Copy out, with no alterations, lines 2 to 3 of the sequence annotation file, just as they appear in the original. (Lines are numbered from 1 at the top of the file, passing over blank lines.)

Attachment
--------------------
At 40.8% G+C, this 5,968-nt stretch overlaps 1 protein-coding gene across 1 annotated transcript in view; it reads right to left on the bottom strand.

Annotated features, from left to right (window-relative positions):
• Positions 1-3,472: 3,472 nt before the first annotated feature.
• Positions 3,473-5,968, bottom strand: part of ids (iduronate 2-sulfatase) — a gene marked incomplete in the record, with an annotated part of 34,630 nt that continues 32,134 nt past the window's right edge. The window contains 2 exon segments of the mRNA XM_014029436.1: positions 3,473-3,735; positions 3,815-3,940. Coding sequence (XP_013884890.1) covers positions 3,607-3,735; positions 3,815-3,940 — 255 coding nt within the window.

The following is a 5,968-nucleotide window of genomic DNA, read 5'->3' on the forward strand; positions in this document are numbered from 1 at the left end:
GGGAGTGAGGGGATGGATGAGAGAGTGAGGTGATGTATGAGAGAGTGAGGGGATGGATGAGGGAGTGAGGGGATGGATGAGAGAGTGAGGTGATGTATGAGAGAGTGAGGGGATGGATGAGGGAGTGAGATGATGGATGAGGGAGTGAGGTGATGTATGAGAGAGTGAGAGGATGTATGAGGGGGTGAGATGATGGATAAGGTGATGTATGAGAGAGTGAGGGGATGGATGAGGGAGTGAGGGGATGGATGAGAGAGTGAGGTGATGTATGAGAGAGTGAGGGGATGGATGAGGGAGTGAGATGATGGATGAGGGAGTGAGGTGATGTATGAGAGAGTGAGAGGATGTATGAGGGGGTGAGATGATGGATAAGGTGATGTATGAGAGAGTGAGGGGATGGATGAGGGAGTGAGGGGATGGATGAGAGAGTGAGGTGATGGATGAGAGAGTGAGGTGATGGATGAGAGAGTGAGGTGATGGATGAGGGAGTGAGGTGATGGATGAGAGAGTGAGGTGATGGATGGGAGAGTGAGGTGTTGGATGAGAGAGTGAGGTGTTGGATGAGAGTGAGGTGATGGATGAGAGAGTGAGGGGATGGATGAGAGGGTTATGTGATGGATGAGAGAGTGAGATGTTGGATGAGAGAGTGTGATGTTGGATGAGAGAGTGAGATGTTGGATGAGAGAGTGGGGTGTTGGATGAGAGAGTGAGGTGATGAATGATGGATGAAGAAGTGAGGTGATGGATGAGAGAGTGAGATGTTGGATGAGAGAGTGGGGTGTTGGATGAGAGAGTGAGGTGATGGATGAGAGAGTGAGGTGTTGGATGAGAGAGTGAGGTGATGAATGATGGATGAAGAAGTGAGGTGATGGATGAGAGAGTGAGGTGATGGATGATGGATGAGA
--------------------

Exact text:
Annotated features, from left to right (window-relative positions):
• Positions 1-3,472: 3,472 nt before the first annotated feature.